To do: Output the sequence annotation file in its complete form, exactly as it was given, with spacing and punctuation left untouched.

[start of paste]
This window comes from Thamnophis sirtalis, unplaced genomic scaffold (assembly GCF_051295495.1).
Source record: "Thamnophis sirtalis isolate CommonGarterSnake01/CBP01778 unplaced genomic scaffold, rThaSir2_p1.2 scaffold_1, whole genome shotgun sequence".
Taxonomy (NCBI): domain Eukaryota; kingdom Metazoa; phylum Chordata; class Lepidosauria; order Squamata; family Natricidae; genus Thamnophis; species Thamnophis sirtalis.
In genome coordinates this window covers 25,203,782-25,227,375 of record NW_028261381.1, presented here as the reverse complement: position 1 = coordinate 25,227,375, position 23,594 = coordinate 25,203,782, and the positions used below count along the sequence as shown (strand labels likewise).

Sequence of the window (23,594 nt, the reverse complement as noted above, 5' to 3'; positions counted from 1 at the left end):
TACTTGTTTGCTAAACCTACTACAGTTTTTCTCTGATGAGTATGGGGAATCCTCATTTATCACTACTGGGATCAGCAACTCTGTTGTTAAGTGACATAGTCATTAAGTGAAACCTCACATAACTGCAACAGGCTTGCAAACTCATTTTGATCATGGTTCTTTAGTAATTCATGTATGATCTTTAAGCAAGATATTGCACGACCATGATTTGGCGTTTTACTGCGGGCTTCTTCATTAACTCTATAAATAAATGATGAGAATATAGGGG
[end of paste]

This window comes from Thamnophis sirtalis, unplaced genomic scaffold (assembly GCF_051295495.1).
Source record: "Thamnophis sirtalis isolate CommonGarterSnake01/CBP01778 unplaced genomic scaffold, rThaSir2_p1.2 scaffold_1, whole genome shotgun sequence".
Taxonomy (NCBI): domain Eukaryota; kingdom Metazoa; phylum Chordata; class Lepidosauria; order Squamata; family Natricidae; genus Thamnophis; species Thamnophis sirtalis.
In genome coordinates this window covers 25,203,782-25,227,375 of record NW_028261381.1, presented here as the reverse complement: position 1 = coordinate 25,227,375, position 23,594 = coordinate 25,203,782, and the positions used below count along the sequence as shown (strand labels likewise).

Sequence of the window (23,594 nt, the reverse complement as noted above, 5' to 3'; positions counted from 1 at the left end):
TACTTGTTTGCTAAACCTACTACAGTTTTTCTCTGATGAGTATGGGGAATCCTCATTTATCACTACTGGGATCAGCAACTCTGTTGTTAAGTGACATAGTCATTAAGTGAAACCTCACATAACTGCAACAGGCTTGCAAACTCATTTTGATCATGGTTCTTTAGTAATTCATGTATGATCTTTAAGCAAGATATTGCACGACCATGATTTGGCGTTTTACTGCGGGCTTCTTCATTAACTCTATAAATAAATGATGAGAATATAGGGG